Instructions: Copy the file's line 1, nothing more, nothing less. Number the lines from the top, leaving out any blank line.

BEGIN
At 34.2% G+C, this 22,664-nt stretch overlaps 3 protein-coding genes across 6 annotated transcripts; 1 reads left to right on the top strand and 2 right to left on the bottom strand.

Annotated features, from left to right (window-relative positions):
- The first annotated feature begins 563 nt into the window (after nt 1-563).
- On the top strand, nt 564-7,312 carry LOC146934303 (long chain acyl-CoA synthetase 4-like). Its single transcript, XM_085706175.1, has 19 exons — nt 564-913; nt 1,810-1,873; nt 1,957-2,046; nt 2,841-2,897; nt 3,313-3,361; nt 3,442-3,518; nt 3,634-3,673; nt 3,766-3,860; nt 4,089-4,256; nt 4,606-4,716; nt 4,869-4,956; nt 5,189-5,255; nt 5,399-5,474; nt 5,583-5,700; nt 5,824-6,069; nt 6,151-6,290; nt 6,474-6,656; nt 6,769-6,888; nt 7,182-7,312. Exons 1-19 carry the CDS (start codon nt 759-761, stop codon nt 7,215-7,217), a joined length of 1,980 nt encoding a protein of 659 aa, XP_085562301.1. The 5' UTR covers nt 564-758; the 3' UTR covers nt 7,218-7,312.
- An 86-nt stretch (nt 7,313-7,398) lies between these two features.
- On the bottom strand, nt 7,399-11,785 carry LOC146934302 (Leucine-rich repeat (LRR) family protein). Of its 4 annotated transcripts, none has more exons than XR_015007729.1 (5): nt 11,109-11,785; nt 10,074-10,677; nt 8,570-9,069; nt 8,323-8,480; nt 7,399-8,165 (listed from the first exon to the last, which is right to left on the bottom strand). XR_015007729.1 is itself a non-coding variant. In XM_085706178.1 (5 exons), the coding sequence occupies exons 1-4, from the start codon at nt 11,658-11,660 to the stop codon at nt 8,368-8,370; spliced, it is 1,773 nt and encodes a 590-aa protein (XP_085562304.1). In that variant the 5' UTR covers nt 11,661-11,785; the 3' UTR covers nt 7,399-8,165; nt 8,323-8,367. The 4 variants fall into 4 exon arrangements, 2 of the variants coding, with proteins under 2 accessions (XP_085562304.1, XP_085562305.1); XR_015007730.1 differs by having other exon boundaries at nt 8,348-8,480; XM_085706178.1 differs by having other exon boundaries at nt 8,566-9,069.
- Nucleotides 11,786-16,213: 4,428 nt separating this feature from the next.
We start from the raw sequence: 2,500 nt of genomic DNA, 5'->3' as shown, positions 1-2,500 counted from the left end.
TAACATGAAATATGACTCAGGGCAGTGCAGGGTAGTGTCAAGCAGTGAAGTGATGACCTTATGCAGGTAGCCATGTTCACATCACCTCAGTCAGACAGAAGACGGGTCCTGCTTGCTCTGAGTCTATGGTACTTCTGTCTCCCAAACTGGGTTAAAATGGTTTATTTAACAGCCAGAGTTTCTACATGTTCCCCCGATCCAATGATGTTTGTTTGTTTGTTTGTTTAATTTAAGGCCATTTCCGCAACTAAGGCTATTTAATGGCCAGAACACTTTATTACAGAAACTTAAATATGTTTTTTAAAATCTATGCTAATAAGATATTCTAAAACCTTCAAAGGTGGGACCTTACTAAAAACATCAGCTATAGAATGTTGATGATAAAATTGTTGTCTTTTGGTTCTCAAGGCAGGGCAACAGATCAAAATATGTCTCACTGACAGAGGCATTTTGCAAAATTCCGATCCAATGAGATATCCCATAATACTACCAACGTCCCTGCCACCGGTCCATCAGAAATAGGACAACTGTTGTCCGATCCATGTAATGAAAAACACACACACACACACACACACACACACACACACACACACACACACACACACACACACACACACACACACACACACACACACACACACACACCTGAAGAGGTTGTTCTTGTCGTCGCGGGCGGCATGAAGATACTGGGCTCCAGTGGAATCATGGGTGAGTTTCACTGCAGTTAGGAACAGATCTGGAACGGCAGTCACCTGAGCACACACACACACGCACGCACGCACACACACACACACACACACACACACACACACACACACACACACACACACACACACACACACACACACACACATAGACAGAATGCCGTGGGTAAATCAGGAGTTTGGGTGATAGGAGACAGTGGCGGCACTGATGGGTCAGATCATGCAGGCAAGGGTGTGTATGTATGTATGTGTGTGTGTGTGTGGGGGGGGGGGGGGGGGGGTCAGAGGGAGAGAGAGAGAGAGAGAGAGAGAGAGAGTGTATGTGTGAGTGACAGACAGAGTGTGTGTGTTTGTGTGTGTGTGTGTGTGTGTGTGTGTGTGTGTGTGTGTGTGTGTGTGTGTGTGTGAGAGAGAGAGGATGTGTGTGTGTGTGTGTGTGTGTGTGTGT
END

At 34.2% G+C, this 22,664-nt stretch overlaps 3 protein-coding genes across 6 annotated transcripts; 1 reads left to right on the top strand and 2 right to left on the bottom strand.